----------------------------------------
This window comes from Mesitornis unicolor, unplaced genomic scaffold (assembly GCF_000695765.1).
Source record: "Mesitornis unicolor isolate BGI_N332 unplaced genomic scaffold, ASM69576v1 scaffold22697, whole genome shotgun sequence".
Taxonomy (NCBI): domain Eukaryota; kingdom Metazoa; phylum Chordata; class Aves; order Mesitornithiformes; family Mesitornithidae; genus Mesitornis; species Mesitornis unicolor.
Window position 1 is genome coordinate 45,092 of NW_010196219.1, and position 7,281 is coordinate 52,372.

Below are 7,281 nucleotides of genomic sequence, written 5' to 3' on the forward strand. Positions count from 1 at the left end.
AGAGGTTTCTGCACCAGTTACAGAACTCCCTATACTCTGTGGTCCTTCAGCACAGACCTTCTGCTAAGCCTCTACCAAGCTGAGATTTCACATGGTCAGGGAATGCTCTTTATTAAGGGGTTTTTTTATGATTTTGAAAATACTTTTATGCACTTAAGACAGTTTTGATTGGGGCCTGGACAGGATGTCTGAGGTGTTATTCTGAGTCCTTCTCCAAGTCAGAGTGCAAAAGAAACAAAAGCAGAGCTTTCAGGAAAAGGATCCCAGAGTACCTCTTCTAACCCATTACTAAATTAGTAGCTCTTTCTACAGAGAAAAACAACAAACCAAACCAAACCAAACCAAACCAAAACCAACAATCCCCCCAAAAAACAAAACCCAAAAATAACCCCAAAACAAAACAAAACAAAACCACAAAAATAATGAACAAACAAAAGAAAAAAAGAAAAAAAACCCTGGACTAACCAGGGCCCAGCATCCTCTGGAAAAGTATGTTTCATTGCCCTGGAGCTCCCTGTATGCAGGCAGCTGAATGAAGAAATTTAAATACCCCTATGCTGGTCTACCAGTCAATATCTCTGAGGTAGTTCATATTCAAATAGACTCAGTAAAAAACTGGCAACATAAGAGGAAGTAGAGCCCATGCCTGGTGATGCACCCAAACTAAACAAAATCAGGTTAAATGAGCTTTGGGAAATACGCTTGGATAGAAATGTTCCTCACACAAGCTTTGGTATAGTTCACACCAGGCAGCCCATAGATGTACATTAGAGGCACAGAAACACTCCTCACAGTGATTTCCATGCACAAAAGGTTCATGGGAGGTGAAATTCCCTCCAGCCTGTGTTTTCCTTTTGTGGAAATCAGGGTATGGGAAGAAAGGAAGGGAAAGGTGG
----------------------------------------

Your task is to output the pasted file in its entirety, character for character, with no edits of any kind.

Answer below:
This window comes from Mesitornis unicolor, unplaced genomic scaffold (assembly GCF_000695765.1).
Source record: "Mesitornis unicolor isolate BGI_N332 unplaced genomic scaffold, ASM69576v1 scaffold22697, whole genome shotgun sequence".
Taxonomy (NCBI): domain Eukaryota; kingdom Metazoa; phylum Chordata; class Aves; order Mesitornithiformes; family Mesitornithidae; genus Mesitornis; species Mesitornis unicolor.
Window position 1 is genome coordinate 45,092 of NW_010196219.1, and position 7,281 is coordinate 52,372.

Below are 7,281 nucleotides of genomic sequence, written 5' to 3' on the forward strand. Positions count from 1 at the left end.
AGAGGTTTCTGCACCAGTTACAGAACTCCCTATACTCTGTGGTCCTTCAGCACAGACCTTCTGCTAAGCCTCTACCAAGCTGAGATTTCACATGGTCAGGGAATGCTCTTTATTAAGGGGTTTTTTTATGATTTTGAAAATACTTTTATGCACTTAAGACAGTTTTGATTGGGGCCTGGACAGGATGTCTGAGGTGTTATTCTGAGTCCTTCTCCAAGTCAGAGTGCAAAAGAAACAAAAGCAGAGCTTTCAGGAAAAGGATCCCAGAGTACCTCTTCTAACCCATTACTAAATTAGTAGCTCTTTCTACAGAGAAAAACAACAAACCAAACCAAACCAAACCAAACCAAAACCAACAATCCCCCCAAAAAACAAAACCCAAAAATAACCCCAAAACAAAACAAAACAAAACCACAAAAATAATGAACAAACAAAAGAAAAAAAGAAAAAAAACCCTGGACTAACCAGGGCCCAGCATCCTCTGGAAAAGTATGTTTCATTGCCCTGGAGCTCCCTGTATGCAGGCAGCTGAATGAAGAAATTTAAATACCCCTATGCTGGTCTACCAGTCAATATCTCTGAGGTAGTTCATATTCAAATAGACTCAGTAAAAAACTGGCAACATAAGAGGAAGTAGAGCCCATGCCTGGTGATGCACCCAAACTAAACAAAATCAGGTTAAATGAGCTTTGGGAAATACGCTTGGATAGAAATGTTCCTCACACAAGCTTTGGTATAGTTCACACCAGGCAGCCCATAGATGTACATTAGAGGCACAGAAACACTCCTCACAGTGATTTCCATGCACAAAAGGTTCATGGGAGGTGAAATTCCCTCCAGCCTGTGTTTTCCTTTTGTGGAAATCAGGGTATGGGAAGAAAGGAAGGGAAAGGTGG